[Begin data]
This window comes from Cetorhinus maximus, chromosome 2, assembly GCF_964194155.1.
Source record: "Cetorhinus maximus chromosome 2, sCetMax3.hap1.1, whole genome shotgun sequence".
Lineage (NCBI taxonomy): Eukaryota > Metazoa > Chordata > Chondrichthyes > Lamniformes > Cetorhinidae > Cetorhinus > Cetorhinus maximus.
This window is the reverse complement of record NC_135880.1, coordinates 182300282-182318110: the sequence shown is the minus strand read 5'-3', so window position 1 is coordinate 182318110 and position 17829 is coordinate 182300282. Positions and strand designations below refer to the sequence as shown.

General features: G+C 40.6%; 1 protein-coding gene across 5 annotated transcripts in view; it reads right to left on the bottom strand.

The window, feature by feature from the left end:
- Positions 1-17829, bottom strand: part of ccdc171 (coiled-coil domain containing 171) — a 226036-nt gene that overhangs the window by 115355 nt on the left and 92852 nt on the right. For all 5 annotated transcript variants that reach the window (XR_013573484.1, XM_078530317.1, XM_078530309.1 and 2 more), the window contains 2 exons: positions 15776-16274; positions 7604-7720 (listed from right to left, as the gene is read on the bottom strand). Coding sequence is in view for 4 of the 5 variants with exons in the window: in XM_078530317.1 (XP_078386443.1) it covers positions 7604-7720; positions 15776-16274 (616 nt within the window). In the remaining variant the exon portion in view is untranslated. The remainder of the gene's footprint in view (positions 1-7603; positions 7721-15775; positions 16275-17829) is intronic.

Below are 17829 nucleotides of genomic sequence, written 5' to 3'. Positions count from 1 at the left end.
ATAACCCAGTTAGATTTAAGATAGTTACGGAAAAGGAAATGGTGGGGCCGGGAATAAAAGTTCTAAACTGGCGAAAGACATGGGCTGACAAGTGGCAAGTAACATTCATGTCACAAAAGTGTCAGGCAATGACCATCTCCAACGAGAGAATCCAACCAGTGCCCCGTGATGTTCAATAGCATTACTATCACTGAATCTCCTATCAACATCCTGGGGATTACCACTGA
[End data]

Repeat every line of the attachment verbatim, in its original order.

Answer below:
This window comes from Cetorhinus maximus, chromosome 2, assembly GCF_964194155.1.
Source record: "Cetorhinus maximus chromosome 2, sCetMax3.hap1.1, whole genome shotgun sequence".
Lineage (NCBI taxonomy): Eukaryota > Metazoa > Chordata > Chondrichthyes > Lamniformes > Cetorhinidae > Cetorhinus > Cetorhinus maximus.
This window is the reverse complement of record NC_135880.1, coordinates 182300282-182318110: the sequence shown is the minus strand read 5'-3', so window position 1 is coordinate 182318110 and position 17829 is coordinate 182300282. Positions and strand designations below refer to the sequence as shown.

General features: G+C 40.6%; 1 protein-coding gene across 5 annotated transcripts in view; it reads right to left on the bottom strand.

The window, feature by feature from the left end:
- Positions 1-17829, bottom strand: part of ccdc171 (coiled-coil domain containing 171) — a 226036-nt gene that overhangs the window by 115355 nt on the left and 92852 nt on the right. For all 5 annotated transcript variants that reach the window (XR_013573484.1, XM_078530317.1, XM_078530309.1 and 2 more), the window contains 2 exons: positions 15776-16274; positions 7604-7720 (listed from right to left, as the gene is read on the bottom strand). Coding sequence is in view for 4 of the 5 variants with exons in the window: in XM_078530317.1 (XP_078386443.1) it covers positions 7604-7720; positions 15776-16274 (616 nt within the window). In the remaining variant the exon portion in view is untranslated. The remainder of the gene's footprint in view (positions 1-7603; positions 7721-15775; positions 16275-17829) is intronic.

Below are 17829 nucleotides of genomic sequence, written 5' to 3'. Positions count from 1 at the left end.
ATAACCCAGTTAGATTTAAGATAGTTACGGAAAAGGAAATGGTGGGGCCGGGAATAAAAGTTCTAAACTGGCGAAAGACATGGGCTGACAAGTGGCAAGTAACATTCATGTCACAAAAGTGTCAGGCAATGACCATCTCCAACGAGAGAATCCAACCAGTGCCCCGTGATGTTCAATAGCATTACTATCACTGAATCTCCTATCAACATCCTGGGGATTACCACTGA